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Trailer Tire Inspection Checklist

When talking about tire inspections, many people think of the trucks and SUVs that keep the work rolling. Making sure the wheels keep turning is important for your work vehicle, but just as important for the equipment you’re carrying behind you. It’s time to check your trailer’s tires to see if it’s time for them to be changed.

When you’re inspecting your tires, here’s a quick checklist to make sure you’ve assessed the important areas.

The most common problems with tires are caused by underinflation. A change in temperature or run-in with a sharp object can have a much larger effect on tires that don’t have enough pressure. Check your PSI frequently to make sure they’re in the correct PSI range for your trailer - and don’t forget to test the spare tire, too. Tire pressure that’s too high will cause wear in the center of the tire, while pressure that’s too low will show on the outside edges.

Speaking of wear, visually checking the tread in your tires is a key indicator of how worn your tires are. Using a penny, check to make sure the tread covers the top of Lincoln’s head when placed upside down on the tread. If you can see the top of his tread, it’s time to replace them. Generally, your tires should be replaced when the tread is worn down to 2/32 of an inch.

Objects, punctures or breaks
Getting a nail in your tire, running into a sharp object or cracks in the rubber can all lead to openings where air can escape your tire. If this happens and doesn’t damage the sidewall, you may be able to repair it by plugging the hole. If it’s large enough and is beyond repair, it’s time for two new tires.

Outside of damage brought on by foreign objects, tires can also be susceptible to deformities such as bulges, flat or bald spots that can cause issues if you try to haul heavy objects on them. When you’re checking your trailer before use, make sure to carefully inspect all tires, not just the ones that look a little low on air.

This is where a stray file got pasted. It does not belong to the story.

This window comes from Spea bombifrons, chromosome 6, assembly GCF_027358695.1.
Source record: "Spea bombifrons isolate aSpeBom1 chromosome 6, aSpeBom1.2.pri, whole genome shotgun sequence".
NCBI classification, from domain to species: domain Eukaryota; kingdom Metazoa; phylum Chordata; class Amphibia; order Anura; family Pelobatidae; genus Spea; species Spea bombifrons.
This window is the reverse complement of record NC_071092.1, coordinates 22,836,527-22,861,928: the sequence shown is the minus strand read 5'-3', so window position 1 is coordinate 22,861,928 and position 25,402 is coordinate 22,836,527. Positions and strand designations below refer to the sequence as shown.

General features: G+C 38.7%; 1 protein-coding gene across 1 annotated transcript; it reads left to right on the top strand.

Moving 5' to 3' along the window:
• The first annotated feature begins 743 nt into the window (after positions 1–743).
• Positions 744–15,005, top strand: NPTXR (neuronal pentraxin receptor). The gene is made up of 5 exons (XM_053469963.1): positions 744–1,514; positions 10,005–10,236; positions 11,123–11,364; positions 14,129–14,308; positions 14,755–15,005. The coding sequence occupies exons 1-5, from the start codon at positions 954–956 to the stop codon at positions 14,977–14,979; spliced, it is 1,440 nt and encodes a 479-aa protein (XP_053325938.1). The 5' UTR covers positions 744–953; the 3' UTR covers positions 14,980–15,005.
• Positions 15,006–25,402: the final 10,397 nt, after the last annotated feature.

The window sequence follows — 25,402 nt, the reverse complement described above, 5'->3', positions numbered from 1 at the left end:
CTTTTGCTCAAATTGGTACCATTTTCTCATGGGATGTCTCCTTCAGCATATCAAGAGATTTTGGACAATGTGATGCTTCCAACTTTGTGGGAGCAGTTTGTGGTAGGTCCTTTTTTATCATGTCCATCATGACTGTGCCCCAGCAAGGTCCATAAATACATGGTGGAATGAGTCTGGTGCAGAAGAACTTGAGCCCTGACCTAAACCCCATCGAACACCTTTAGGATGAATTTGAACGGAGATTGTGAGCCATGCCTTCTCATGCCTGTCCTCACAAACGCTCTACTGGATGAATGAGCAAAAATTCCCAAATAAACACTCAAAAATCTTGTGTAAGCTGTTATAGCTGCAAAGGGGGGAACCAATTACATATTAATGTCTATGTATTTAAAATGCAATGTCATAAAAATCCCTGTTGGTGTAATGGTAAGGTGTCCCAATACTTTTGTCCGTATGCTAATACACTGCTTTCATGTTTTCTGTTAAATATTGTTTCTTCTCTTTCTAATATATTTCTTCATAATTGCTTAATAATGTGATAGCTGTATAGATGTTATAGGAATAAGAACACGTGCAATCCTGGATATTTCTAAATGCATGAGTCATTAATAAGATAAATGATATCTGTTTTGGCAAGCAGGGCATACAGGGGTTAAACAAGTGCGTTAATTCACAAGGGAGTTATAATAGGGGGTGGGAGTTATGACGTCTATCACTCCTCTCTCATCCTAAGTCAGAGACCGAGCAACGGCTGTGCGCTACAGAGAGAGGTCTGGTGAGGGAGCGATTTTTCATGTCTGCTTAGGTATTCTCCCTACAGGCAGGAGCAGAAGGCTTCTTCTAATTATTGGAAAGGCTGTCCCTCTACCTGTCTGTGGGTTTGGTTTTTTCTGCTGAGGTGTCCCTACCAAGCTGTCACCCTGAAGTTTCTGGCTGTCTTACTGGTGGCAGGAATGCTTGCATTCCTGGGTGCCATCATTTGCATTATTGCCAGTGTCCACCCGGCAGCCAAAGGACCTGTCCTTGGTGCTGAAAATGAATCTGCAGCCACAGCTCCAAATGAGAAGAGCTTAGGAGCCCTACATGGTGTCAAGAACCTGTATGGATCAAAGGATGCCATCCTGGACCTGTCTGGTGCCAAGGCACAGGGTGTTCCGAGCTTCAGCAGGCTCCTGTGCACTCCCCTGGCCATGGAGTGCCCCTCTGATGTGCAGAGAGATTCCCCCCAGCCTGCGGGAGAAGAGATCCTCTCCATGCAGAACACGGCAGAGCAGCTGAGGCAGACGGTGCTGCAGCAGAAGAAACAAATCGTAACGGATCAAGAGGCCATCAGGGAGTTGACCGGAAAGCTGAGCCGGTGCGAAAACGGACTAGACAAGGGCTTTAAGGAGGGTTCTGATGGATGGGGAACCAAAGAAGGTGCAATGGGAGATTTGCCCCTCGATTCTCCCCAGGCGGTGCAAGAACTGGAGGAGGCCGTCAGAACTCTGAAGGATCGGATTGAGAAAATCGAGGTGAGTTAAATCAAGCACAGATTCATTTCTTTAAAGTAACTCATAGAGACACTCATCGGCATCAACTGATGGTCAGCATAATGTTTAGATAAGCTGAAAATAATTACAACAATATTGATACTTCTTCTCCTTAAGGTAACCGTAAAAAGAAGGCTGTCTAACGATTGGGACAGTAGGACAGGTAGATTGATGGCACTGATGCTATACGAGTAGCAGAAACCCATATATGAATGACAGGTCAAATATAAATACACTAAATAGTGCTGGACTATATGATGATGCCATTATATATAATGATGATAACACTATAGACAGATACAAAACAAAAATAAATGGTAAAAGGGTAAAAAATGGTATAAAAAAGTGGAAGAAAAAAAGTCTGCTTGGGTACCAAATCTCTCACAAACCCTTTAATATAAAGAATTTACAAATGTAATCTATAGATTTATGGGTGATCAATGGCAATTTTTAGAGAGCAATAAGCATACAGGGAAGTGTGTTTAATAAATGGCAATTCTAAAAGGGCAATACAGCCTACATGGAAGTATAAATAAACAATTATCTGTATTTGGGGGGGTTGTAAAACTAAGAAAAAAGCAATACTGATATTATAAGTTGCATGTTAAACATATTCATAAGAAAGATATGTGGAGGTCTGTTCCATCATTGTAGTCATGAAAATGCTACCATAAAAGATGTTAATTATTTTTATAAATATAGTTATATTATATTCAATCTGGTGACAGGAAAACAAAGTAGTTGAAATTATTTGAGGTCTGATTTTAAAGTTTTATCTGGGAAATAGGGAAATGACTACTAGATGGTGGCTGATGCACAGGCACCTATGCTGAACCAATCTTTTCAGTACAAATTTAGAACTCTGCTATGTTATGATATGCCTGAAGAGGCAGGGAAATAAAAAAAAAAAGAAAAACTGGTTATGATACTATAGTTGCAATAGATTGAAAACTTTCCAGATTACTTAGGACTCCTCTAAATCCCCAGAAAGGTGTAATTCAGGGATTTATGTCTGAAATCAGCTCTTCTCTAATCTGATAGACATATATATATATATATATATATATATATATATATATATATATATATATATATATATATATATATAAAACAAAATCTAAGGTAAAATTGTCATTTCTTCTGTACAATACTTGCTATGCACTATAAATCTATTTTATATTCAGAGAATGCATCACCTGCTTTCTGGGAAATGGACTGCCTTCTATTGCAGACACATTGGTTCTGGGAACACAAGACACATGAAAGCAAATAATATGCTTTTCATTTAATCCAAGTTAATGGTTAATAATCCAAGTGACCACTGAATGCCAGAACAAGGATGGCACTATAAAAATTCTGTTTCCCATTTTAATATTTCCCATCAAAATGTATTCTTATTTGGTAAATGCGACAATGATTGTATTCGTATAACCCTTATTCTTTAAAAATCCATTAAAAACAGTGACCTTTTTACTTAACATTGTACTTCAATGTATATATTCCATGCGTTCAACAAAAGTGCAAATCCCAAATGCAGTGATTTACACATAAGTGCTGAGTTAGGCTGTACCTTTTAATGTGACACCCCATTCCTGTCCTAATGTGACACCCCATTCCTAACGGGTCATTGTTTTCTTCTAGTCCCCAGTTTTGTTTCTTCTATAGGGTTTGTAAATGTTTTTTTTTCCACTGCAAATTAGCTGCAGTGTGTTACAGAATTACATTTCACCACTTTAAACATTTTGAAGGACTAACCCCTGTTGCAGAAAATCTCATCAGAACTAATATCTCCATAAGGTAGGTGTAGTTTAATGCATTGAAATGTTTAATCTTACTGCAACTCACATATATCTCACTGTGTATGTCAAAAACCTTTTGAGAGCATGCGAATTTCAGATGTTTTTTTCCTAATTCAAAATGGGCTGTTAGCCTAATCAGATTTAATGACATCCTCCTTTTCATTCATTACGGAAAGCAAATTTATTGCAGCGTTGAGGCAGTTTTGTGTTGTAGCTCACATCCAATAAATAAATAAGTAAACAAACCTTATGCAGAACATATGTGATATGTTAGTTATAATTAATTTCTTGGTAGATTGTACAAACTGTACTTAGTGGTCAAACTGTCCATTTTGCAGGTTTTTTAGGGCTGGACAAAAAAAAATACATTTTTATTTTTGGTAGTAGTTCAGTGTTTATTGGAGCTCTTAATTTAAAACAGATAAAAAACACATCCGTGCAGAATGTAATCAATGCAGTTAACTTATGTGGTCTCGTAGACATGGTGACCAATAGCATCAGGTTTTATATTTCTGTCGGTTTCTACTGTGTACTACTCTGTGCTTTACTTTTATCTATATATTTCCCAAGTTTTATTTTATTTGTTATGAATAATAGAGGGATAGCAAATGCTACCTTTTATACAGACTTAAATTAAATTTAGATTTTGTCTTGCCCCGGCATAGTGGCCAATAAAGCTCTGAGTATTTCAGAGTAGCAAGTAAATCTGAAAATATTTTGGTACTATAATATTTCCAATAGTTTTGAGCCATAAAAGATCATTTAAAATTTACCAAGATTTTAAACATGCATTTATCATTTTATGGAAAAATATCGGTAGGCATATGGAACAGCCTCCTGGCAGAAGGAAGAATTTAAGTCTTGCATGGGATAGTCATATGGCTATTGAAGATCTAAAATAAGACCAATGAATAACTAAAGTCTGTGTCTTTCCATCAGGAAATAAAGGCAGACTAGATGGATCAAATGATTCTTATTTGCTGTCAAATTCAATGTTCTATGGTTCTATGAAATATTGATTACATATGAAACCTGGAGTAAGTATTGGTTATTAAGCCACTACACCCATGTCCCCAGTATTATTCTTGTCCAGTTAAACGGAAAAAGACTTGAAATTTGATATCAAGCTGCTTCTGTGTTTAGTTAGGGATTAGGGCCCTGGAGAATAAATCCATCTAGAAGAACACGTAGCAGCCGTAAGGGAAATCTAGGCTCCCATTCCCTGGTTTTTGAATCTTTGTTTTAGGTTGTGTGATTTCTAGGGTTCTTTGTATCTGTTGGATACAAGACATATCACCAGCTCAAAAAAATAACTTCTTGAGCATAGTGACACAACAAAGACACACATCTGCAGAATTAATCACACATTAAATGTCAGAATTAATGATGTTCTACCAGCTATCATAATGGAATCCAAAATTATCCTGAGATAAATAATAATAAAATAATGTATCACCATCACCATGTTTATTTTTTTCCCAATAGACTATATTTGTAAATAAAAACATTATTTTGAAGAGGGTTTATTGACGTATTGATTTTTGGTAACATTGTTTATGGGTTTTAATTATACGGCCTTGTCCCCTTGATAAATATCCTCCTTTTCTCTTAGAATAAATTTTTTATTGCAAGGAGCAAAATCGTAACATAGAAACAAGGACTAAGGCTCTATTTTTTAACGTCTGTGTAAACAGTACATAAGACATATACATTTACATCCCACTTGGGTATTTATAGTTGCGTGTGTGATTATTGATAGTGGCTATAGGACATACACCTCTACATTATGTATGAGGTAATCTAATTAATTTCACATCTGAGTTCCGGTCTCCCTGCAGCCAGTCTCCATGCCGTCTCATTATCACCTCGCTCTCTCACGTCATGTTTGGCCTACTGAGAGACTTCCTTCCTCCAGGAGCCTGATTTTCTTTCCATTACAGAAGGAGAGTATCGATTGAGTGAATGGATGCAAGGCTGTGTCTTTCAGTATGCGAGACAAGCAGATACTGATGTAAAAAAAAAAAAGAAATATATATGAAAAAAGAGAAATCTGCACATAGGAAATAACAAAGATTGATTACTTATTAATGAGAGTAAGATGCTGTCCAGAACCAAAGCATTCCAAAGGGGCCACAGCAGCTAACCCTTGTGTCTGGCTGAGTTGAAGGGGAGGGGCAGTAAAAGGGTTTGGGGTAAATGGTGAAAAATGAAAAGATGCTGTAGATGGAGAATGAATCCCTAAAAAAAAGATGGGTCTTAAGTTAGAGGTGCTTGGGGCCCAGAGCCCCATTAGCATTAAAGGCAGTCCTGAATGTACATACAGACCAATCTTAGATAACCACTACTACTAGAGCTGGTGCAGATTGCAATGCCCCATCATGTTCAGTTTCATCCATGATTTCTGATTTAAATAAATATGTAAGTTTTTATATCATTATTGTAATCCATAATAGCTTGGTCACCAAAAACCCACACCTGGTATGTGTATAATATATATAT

Additional Maintenance
While your tires may seem fine on the surface, you should make sure you’re regularly maintaining your trailer’s tires to extend their life and to maximize your carrying capacity. We recommend:

  • Replacing your trailer tires every 3-4 years to maintain their strength
  • Covering your tires and making sure they’re stored in a cool, dry place when they’re not being used to prevent deterioration from the sun or moisture
  • Maintaining proper weight distribution when replacing damaged tires by replacing both front or rear tires at the same time

In order to make the most efficient use of your trailer to help you carry your work essentials, your trailer’s tires need to remain in top condition. By consistently checking their status and identifying any potential hazards, you can extend the life of your trailer’s tires and also make sure that your equipment doesn’t unnecessarily disrupt your busy workday.

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